Schillaci v. State

Annotate this Case

347 So. 2d 552 (1977)

Joseph Robert SCHILLACI v. STATE.

6 Div. 101.

Court of Criminal Appeals of Alabama.

May 3, 1977.

Rehearing Denied May 24, 1977.

P. Wayne Thorn, Birmingham, for appellant.

William J. Baxley, Atty. Gen., and Barry V. Hutner, Asst. Atty. Gen., for the State.

HARRIS, Judge.

Appellant was convicted of robbery and the jury fixed his punishment at 20 years imprisonment in the penitentiary. At arraignment appellant pleaded not guilty in the presence of his court-appointed counsel. After sentence was imposed, he gave notice of appeal and was furnished a free transcript. Trial counsel was appointed to represent appellant on this appeal.

The evidence presented by the State is undisputed that on June 13, 1974, at approximately 4 o'clock in the morning the Pitt Grill located at 2259 Bessemer Road in Birmingham in Jefferson County, Alabama, was robbed by a lone bandit armed with a shotgun. Appellant did not testify nor did he offer any evidence in his behalf.

A few days after this robbery appellant was arrested and a lineup was conducted on June 20, 1974, and appellant was positively identified by several of the employees of the Pitt Grill.

In an unrelated case appellant was charged with the robbery of Alley Drug Store, 666 Tuscaloosa Avenue, in Birmingham on June 19, 1974. The lineup conducted *553 in the instant case was also applicable to the drug store robbery. The victims of the drug store robbery also positively identified appellant as the robber of that store.

Appellant was released on bond of $10,000 in each case on July 9, 1974, and was indicted in both robbery cases on August 9, 1974. Thereafter, appellant fled the State of Alabama and went to the State of Kentucky. He was arrested by the federal authorities in Paducah, Kentucky, on federal firearms violations and was given a three to five year sentence. He was serving this sentence in a federal penitentiary in Kentucky and at the same time he was being held as a material witness in a federal case pending in Birmingham, Alabama, in which an attorney was charged with giving a convict a handgun which was used in the commission of some criminal offenses.

Appellant was brought back to Alabama in November, 1974, by federal marshals to testify in the federal case against the attorney. For reasons best known to the federal authorities appellant was kept in the jail in Tuscaloosa, Alabama, and was transported to Birmingham from Tuscaloosa during the trial of this attorney which lasted several days.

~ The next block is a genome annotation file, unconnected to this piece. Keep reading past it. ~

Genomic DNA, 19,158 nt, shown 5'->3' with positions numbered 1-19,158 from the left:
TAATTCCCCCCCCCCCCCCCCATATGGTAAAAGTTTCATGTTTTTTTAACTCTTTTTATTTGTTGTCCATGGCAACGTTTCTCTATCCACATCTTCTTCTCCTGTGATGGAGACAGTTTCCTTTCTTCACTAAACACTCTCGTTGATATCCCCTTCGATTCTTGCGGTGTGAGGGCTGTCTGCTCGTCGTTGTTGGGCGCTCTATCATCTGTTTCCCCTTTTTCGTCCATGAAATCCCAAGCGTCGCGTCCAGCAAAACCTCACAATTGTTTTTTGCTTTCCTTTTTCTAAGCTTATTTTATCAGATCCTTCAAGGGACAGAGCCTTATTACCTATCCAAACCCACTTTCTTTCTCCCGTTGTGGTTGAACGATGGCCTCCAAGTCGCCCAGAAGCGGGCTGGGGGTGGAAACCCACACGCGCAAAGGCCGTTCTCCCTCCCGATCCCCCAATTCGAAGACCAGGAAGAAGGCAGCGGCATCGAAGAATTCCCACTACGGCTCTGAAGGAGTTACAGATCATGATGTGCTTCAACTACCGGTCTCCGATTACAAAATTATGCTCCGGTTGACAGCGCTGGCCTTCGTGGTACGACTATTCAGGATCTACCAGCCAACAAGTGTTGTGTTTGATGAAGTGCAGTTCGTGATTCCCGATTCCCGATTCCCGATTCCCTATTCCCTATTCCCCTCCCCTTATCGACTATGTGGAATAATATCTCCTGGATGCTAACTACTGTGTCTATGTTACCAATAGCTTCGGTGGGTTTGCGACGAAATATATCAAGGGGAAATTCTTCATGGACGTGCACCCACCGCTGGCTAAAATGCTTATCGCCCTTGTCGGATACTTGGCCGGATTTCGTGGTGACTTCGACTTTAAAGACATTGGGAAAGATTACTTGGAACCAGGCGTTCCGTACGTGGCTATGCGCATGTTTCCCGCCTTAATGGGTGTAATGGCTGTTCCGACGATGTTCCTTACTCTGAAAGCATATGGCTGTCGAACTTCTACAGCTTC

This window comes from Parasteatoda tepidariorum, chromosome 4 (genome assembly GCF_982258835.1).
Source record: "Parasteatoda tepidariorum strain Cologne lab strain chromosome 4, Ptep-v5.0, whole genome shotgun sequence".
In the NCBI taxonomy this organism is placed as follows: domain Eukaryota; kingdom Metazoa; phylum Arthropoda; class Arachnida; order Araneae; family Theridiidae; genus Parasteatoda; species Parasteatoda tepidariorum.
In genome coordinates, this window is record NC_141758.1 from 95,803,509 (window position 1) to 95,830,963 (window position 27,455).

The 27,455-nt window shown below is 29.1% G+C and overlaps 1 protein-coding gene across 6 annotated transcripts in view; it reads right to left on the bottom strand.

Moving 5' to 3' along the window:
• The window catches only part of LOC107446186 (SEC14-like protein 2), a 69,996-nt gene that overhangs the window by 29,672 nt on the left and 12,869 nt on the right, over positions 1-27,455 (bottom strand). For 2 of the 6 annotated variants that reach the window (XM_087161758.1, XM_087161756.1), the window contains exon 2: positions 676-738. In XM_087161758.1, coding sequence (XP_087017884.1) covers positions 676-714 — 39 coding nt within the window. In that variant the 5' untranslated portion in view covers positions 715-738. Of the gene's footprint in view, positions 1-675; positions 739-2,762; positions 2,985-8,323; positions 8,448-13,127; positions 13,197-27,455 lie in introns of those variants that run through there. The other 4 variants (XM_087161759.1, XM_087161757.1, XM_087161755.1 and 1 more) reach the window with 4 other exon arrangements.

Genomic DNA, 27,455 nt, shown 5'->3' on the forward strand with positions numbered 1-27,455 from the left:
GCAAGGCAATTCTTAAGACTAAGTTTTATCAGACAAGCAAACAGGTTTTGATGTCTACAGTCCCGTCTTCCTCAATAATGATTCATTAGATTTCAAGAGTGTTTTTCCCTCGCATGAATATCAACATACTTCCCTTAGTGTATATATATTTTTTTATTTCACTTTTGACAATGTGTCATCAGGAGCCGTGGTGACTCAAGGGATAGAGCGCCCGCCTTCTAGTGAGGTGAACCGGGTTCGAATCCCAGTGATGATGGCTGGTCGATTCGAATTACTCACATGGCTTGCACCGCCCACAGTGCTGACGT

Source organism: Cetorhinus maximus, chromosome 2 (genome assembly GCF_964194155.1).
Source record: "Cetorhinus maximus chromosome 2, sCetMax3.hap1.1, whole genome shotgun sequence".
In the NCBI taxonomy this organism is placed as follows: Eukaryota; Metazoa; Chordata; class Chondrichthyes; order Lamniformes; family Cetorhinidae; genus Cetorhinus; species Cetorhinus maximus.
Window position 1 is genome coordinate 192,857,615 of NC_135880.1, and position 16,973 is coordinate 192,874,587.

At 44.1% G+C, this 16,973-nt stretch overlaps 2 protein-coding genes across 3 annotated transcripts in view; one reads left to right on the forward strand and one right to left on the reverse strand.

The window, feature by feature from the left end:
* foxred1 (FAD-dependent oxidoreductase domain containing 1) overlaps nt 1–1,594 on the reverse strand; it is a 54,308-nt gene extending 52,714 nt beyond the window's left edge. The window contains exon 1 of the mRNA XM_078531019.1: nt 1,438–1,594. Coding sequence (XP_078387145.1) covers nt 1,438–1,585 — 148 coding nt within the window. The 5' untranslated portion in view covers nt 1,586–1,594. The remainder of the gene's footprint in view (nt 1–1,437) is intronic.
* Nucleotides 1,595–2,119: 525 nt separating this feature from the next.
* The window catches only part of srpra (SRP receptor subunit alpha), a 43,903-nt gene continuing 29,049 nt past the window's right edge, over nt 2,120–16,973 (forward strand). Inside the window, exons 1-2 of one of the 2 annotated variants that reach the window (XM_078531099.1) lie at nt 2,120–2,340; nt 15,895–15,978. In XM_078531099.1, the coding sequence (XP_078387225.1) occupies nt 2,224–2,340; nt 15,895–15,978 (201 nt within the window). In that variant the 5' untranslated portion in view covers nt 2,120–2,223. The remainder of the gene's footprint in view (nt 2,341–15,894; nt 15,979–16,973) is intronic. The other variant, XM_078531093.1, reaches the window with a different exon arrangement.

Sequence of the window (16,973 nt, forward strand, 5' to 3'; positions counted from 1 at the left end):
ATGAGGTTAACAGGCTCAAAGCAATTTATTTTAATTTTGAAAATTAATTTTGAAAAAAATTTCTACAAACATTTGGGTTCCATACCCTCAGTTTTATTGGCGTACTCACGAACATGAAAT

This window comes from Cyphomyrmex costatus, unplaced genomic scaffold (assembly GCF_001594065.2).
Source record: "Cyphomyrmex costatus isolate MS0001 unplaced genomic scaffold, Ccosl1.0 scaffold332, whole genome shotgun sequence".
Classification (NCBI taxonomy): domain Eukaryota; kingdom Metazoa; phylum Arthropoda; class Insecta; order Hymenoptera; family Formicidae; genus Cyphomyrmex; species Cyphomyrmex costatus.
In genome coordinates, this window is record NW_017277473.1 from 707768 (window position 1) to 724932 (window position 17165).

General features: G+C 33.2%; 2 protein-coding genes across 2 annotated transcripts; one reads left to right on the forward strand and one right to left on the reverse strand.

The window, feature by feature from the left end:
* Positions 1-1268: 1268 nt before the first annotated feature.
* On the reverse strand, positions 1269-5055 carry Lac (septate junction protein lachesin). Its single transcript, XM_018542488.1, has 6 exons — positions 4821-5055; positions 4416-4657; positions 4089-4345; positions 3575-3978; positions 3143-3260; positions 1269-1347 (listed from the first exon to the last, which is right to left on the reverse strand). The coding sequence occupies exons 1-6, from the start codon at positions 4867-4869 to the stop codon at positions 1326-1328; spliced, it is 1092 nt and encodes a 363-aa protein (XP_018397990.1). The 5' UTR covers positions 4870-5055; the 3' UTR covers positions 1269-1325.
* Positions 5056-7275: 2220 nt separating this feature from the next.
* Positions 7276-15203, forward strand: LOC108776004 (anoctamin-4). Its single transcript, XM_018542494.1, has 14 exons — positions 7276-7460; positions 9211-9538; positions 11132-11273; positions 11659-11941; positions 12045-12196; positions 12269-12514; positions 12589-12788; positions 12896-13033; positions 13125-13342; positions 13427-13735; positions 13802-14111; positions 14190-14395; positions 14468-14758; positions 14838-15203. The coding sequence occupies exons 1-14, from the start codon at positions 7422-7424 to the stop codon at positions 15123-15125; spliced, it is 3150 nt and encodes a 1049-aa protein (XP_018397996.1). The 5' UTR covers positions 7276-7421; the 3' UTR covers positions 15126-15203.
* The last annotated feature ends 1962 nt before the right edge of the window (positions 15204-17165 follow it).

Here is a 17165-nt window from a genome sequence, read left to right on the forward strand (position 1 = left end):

After testifying as a Government witness against the attorney appellant was taken directly to Atlanta, Georgia, to serve the sentence that was imposed on him in Kentucky.

In October, 1974, the District Attorney in Jefferson County learned that appellant was in Kentucky in custody of the federal authorities and a conditional forfeiture was taken on the two ten-thousand dollar bonds in the State court. The knowledge that appellant was in Kentucky came to the District Attorney through appellant's father who talked to an Assistant District Attorney as he was concerned over having to pay the forfeited bonds. The father was told that the forfeitures were conditional only and that now they knew he was in federal custody in Kentucky, and steps would be taken to return him to Alabama to face the robbery charges and the forfeitures would not be made final.

The District Attorney knew that appellant was in custody of the United States Marshals as a key witness in the trial against the attorney in the federal court in Birmingham and that the State could not get custody of him during this period of time. The State had every reason to believe that appellant would be returned to Kentucky to again start serving the sentence that had been imposed on him. The federal authorities did not take appellant back to Kentucky but carried him to Atlanta to complete his federal sentence. This was done without the knowledge of the District Attorney and he lost contact with the appellant and did not learn that he was in the Atlanta prison until the spring of 1975.

On or about May 14, 1975, the District Attorney wrote a letter to the United States Marshal in Birmingham enclosing a certified copy of a writ of habeas corpus ad prosequendum and he also wrote a letter to the Warden of the United States Penitentiary in Atlanta, Georgia, enclosing a certified copy of the indictment and the writ of arrest.